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Described on their website as ‘one of the greatest home businesses in the world‘, MX Fast Money was launched a few weeks ago and is headed up by James Lee Valentine.

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Valentine (photo right) operates his various companies out of the British Virgin Islands, a known tax haven.

Another of Valentine’s companies, MillionaireX1, was launched in 2009 and pays affiliates commissions based using a matrix compensation structure. MillionaireX Affiliates recruit new affiliates and cycle out of a series of matrices, with MillionaireX paying them a commission for doing so.

With MillionaireX resembling a pyramid scheme and relying on a constant influx of new recruits to keep its matrices cycling, Valentine (photo right) appears to be launching new programs in an attempt to attract new recruits.

Back in November 2012 Valentine launched Supreme Wealth Alliance, which cost $55 to buy a matrix position and earn on the recruitment of others.

Five months later things appear to have stalled over at Supreme Wealth Alliance and so Valentine is back with a new scheme, MX Fast Money. Read on for a full review.

The MX Fast Money Product Line

MX Fast Money has no retailable products or services. Instead, affiliates join the company buy buying a position in the matrix based compensation plan.

Bundled with each matrix position is access to founder James Lee Valentines video training series, “Pure Power”.

Here’s a taste:

The MX Fast Money Compensation Plan

The MX Fast Money compensation plan revolves around affiliates purchasing positions in the company’s compensation plan for $40 and being paid a commission when these positions cycle.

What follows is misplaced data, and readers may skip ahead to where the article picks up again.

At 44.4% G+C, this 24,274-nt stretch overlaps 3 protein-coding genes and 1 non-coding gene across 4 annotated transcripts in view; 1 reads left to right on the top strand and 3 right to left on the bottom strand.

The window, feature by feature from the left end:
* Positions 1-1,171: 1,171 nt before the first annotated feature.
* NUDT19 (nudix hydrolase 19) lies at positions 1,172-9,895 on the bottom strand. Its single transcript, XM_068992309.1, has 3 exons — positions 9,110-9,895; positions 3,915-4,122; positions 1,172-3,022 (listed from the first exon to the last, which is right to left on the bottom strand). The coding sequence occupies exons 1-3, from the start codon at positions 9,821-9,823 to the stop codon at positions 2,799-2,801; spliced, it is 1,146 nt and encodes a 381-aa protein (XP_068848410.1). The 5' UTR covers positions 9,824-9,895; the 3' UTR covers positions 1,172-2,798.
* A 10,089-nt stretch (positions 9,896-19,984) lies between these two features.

MX Fast Money use a 2×2 matrix compensation structure. A 2×2 matrix places an affiliate at the top of the structure with two positions directly under them (level 1).

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In turn, these two positions also have two positions under them (level 2), with the idea being to fill the matrix positions in order to cycle out.

Upon all matrix positions being filled (either by direct recruitment or the recruiting efforts of others), the affiliate at the top of the matrix is paid $100.

Upon cycling, MX Fast Money affiliates are also placed into a new 2×2 matrix, with the initial cycle process then repeating itself.

Joining MX Fast Money

Affiliate membership to MX Fast Money is $40.

Conclusion

With the reliance of new affiliates to fill matrix positions so that existing members can cycle, MX Fast Money is obviously firmly rooted in pyramid scheme territory.

Multiple mentions of Valentine’s main scheme, MillionaireX, appear on the MX Fast Money site, mostly encouraging MX Fast Money members to ‘to pay for an optional entry into the more lucrative MillionaireX1 (MX1) business where every cycle pays out $700 commission‘.

Notably MX Fast Money is priced $10 cheaper than Supreme Wealth Alliance so this appears to be an attempt by Valentine to start another feeder into MillionaireX at a lower price point.

With both MillionaireX and Supreme Wealth Alliance both suffering from the sustainability problem of constantly relying on new recruits to join and MX Fast Money sharing that fundamental flaw, things are probably not going to be all that different this time around.

The lure of $100 might entice some affiliates to go on and join MillionaireX however sooner or later the recruiting will die down at which point Valentine and the MillionaireX scheme will be back at square 1 – stalled matrices and the need to get new recruits to join the scheme.